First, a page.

A Hysteroscopy is a procedure used to examine the inside of the uterus (womb). It is carried out using a hysteroscope, which is a very slim surgical instrument about 3mm to 5mm in diameter. This is carefully passed through the vagina and neck of the uterus (cervix) and into your uterus. With a telescope at the end, your surgeon will be able to perform minor operations to the uterus and check for any abnormalities in the lining of the uterus via the internal video camera, which sends pictures to a computer screen.
A Hysteroscopy can be used to help diagnose cases where a woman’s symptoms suggest that there may be a problem with the womb.
Symptoms might include:
- Heavy or irregular periods
- Bleeding between normal periods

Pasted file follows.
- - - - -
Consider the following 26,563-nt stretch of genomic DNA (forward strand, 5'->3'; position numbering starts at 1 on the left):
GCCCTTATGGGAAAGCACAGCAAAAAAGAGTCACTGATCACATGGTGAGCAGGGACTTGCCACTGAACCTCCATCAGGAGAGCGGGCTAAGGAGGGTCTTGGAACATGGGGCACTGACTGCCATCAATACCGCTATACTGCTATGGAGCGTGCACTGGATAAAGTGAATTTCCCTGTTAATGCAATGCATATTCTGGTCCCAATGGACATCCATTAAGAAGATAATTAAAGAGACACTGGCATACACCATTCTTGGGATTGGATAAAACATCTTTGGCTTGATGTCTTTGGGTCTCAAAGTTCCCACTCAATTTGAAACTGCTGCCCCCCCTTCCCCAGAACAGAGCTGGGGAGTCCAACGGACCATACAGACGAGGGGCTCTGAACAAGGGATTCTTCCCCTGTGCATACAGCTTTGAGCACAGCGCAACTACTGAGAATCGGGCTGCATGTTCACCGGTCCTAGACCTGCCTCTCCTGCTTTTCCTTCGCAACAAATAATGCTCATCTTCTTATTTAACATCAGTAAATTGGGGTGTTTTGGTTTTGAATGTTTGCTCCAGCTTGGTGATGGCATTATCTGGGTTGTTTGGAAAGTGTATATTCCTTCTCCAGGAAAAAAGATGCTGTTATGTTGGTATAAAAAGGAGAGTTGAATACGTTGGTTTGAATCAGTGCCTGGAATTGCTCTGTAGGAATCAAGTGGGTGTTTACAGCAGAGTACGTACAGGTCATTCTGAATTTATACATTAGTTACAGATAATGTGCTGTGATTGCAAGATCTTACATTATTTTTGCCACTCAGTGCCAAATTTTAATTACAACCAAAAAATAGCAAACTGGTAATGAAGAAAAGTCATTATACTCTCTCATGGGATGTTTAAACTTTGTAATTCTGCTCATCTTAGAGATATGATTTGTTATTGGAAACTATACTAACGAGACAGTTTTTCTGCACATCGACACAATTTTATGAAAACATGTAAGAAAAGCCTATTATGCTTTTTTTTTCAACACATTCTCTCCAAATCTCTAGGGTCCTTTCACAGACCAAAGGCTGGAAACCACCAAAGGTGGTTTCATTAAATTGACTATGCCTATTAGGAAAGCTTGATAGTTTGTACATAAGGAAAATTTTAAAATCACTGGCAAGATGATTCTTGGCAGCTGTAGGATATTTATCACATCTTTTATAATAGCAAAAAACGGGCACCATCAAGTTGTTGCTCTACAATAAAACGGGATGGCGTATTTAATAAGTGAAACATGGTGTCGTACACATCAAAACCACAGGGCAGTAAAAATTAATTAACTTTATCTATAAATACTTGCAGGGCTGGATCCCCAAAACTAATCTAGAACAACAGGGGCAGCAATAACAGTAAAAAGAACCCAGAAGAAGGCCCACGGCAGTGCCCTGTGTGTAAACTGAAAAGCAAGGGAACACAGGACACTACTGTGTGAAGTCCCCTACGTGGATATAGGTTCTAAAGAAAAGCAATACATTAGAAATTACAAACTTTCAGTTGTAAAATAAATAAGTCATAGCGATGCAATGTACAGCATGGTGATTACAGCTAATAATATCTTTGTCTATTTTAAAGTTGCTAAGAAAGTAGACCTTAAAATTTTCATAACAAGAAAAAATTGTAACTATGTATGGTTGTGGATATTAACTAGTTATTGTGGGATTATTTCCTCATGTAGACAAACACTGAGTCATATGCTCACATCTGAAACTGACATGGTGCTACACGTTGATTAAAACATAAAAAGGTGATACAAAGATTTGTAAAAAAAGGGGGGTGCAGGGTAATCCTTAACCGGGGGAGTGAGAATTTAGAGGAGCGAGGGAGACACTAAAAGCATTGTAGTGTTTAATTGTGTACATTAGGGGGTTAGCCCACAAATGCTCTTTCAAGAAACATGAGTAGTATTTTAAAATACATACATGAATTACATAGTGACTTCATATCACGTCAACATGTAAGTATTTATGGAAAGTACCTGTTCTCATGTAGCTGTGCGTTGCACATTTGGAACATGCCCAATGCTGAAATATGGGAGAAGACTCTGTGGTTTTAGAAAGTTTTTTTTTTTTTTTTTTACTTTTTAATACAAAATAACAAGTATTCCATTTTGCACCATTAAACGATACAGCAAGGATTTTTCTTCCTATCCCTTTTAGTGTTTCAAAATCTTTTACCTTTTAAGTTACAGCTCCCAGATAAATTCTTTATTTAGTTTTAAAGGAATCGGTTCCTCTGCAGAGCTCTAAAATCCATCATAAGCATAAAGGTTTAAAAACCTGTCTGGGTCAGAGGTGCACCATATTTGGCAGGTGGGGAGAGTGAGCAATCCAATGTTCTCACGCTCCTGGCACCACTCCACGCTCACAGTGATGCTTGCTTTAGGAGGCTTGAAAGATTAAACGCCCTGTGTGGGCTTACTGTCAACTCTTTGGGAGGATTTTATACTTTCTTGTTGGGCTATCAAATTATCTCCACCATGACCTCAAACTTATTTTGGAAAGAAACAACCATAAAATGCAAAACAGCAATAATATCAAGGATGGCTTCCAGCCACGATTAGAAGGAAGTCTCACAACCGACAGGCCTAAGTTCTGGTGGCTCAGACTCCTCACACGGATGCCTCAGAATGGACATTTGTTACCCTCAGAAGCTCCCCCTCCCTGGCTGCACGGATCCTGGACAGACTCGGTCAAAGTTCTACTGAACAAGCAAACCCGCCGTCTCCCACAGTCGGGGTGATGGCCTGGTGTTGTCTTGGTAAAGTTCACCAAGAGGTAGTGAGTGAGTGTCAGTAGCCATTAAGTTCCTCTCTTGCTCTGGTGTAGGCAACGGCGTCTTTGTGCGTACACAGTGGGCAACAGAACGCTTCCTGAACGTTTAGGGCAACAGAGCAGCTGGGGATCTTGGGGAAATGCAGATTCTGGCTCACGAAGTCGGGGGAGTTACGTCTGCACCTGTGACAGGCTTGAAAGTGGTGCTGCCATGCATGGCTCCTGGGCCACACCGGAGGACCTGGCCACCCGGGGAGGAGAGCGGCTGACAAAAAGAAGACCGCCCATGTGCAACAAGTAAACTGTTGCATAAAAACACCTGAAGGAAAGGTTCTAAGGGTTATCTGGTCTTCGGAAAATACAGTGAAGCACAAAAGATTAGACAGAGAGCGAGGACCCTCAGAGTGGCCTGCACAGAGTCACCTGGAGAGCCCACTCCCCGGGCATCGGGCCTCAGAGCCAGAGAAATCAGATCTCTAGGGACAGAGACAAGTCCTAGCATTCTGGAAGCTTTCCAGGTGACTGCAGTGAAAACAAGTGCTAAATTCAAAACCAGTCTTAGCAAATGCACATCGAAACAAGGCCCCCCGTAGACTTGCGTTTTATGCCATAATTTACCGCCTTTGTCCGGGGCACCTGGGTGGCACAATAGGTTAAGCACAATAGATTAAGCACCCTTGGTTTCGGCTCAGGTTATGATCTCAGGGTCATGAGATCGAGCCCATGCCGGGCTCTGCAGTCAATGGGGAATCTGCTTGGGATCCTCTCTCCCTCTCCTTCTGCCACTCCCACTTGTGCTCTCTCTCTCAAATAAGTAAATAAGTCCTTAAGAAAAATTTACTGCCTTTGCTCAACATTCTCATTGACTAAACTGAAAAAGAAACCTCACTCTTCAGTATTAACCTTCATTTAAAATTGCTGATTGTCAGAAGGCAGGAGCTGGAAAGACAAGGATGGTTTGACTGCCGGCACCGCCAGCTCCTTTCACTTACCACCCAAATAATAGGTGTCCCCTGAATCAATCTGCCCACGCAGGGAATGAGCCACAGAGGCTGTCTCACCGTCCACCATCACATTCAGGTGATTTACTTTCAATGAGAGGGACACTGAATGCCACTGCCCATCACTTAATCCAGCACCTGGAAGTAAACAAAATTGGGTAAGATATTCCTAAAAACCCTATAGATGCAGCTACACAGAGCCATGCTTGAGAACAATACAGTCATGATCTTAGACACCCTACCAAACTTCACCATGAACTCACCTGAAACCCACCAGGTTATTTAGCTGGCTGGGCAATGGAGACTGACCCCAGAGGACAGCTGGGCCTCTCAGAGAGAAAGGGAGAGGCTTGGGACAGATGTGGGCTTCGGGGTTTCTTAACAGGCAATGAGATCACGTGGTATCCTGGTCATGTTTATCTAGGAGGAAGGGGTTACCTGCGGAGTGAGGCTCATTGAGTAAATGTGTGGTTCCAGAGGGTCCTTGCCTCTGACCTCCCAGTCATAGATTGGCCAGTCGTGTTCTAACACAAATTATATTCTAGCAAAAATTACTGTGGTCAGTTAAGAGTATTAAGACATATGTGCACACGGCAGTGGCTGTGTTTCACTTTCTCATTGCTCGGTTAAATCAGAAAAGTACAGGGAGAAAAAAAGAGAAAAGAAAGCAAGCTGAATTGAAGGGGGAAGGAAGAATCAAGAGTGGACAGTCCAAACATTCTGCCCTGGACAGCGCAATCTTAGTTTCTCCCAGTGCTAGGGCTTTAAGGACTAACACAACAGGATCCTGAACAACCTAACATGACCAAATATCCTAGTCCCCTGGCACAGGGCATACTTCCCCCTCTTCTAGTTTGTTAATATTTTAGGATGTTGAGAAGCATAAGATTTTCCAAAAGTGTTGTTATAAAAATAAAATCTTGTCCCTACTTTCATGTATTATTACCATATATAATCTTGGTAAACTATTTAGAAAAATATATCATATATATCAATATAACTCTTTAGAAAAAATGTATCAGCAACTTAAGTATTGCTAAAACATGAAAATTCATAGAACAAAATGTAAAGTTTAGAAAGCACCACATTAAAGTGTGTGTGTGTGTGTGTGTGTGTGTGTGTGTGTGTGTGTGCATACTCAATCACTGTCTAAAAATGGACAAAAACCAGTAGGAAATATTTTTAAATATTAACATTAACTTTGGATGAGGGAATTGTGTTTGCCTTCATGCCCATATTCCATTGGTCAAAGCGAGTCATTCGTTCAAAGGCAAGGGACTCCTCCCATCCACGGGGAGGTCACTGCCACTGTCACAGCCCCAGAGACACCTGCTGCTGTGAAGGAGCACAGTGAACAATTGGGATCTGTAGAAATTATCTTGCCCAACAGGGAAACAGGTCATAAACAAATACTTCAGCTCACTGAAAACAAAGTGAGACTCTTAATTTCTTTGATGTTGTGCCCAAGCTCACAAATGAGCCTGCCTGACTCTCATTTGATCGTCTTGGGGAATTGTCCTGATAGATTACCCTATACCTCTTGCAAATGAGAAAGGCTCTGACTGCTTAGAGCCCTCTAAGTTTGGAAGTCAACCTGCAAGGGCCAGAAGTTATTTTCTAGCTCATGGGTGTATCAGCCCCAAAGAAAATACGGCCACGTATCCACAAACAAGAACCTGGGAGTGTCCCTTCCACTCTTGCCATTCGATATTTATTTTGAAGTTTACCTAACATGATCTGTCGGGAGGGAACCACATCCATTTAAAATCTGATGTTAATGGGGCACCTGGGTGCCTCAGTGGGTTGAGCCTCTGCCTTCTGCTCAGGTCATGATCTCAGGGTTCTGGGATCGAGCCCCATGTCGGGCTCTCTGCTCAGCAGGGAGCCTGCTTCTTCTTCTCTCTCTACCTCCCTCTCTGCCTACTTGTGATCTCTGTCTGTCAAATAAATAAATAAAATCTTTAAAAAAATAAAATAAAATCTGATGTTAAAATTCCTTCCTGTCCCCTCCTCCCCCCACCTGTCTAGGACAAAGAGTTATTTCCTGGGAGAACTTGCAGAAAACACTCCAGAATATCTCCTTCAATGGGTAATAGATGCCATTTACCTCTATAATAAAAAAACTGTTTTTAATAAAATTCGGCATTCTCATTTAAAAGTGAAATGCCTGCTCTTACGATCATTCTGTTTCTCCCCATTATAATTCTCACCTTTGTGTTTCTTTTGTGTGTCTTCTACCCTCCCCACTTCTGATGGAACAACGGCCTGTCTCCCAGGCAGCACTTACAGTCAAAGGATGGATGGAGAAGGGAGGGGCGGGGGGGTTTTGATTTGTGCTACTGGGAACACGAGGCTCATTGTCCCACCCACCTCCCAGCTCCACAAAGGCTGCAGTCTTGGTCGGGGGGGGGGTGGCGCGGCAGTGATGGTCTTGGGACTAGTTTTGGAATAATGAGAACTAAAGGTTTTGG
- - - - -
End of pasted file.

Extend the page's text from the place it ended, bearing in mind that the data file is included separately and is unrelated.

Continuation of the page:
- Pelvic pain
- Unusual vaginal discharge
- Repeated miscarriage
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A Hysteroscopy can also be used to remove abnormal growths from the womb, such as:
- Fibroids – non-cancerous growths which can develop inside the womb and sometimes cause symptoms such as pain and heavy periods
- Polyps – small growths which develop on the lining of the womb and can cause irregular and heavy periods
- Adhesions – sections of scar tissue which can cause absent periods and infertility.
A Hysteroscopy is a common procedure and usually takes between 10 and 30 minutes. It is usually carried out on a day case basis so you do not have to stay in hospital overnight.
Depending on the reason for your Hysteroscopy, it can be performed either under local anaesthetic, where medication is used to numb a small area, or general anaesthetic.
Some women will experience cramping, similar to period pains, after a Hysteroscopy, but this usually passes within a few days.
Most women feel they can return to normal activities, such as work, the day after the procedure